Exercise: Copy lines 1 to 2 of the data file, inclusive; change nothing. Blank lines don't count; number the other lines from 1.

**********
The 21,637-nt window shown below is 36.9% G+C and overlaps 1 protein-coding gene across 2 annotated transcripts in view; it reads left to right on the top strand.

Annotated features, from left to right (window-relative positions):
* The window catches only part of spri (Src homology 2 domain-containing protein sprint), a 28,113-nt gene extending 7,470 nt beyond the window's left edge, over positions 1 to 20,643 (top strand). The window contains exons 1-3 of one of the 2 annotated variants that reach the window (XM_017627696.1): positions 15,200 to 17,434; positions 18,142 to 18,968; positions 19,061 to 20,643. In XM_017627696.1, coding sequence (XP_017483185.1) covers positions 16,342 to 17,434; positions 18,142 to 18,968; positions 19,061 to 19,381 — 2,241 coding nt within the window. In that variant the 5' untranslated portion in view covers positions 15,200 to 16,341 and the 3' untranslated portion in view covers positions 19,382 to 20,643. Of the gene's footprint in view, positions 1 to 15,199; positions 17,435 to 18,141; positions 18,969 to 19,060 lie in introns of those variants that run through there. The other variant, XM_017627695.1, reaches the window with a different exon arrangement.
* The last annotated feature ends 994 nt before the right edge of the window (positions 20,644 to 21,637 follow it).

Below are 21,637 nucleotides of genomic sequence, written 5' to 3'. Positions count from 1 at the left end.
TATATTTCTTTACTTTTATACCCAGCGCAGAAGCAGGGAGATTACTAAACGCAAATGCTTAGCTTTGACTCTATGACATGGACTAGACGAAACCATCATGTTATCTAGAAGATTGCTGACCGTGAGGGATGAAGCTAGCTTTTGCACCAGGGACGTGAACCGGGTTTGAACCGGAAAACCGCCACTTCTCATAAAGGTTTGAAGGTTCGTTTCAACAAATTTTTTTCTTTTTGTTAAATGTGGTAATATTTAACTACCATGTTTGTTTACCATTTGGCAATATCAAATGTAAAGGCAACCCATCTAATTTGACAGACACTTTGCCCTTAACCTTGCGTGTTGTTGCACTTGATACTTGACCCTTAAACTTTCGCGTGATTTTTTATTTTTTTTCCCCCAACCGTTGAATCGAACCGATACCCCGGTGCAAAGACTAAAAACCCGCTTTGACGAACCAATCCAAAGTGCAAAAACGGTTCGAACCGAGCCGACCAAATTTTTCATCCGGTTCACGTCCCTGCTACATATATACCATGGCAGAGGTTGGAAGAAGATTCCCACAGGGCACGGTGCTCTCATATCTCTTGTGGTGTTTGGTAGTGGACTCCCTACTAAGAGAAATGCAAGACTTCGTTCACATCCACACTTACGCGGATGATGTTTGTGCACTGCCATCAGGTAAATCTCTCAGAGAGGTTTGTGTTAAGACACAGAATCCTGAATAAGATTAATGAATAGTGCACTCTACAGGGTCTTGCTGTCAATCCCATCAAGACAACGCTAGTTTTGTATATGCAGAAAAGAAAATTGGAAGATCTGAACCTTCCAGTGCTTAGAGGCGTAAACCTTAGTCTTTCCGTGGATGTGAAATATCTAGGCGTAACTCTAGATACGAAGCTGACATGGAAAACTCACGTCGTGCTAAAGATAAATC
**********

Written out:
The 21,637-nt window shown below is 36.9% G+C and overlaps 1 protein-coding gene across 2 annotated transcripts in view; it reads left to right on the top strand.

Annotated features, from left to right (window-relative positions):